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Facebook – General

I’m taking a shortish break from my 101 Things to Put into Room 101 on Chandler’s Ford Today. This week I’ll be looking at some of the frustrations of publishing and then lead into a two-part feature where I interview a fellow Chapeltown author. More details later.

Some great insights to come from the interview and I suspect most of you will have had direct experience of the frustrations of publishing I will be talking about this week. This aspect of the writing life deserves a whole section in Room 101’s vaults! (It was easier to write about them separately though!).

Will return to the Room 101 series later (and look forward to doing so too. Is there any one of us who doesn’t like a good moan every now and again?!

Books invite you into their world - image via Pixabay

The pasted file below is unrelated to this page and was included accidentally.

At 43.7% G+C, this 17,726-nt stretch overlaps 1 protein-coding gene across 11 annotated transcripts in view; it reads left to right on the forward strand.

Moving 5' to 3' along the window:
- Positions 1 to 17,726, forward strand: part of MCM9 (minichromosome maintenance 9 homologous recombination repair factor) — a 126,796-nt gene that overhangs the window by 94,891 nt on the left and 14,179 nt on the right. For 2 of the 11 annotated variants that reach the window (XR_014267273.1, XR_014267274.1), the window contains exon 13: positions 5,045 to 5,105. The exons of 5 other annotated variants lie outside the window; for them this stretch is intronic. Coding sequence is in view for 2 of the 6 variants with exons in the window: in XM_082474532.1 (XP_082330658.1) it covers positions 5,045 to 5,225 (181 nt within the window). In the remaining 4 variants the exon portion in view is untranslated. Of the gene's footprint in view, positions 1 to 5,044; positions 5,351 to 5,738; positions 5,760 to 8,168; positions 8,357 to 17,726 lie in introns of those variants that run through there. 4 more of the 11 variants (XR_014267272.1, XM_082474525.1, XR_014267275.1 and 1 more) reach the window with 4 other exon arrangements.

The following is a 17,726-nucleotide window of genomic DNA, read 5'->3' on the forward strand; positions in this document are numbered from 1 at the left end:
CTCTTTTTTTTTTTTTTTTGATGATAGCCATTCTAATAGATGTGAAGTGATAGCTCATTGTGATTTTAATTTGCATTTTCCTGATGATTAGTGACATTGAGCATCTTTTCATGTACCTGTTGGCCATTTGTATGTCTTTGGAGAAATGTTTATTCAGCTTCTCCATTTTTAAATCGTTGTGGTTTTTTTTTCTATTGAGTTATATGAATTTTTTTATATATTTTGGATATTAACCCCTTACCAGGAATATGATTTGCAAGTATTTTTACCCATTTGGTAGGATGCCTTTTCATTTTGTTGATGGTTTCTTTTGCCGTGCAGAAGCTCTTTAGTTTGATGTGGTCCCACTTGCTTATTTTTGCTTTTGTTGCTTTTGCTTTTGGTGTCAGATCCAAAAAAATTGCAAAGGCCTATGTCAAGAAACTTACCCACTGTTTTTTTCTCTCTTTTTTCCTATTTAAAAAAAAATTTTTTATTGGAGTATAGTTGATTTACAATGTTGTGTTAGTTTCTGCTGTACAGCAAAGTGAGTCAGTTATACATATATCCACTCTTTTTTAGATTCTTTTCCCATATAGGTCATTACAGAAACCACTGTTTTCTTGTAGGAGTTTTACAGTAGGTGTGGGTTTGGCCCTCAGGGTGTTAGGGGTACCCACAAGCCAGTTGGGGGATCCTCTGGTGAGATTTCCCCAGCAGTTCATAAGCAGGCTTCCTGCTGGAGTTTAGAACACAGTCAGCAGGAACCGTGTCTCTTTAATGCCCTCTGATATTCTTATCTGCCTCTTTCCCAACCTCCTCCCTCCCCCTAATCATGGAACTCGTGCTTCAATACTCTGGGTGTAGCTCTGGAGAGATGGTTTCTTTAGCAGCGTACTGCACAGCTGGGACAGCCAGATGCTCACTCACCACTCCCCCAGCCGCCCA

Books invite you into their world. Image via Pixabay

Baubles Medium

My story Helping Out is in Baubles, the Bridge House anthology for 2016

Good advice here - all writers need to fail better - image via Pixabay

Good advice. Image via Pixabay.

Humans are immensely creative - image via Pixabay

Let those ideas flow! Image via Pixabay,

Photo2241

I love walking by water – so calming. Can also inspire how you create your own world. Image by Allison Symes

Use review questions to find out more about your characters, image via Pixabay

Use personal reviews to help you generate characters and story outlines. Image via Pixabay.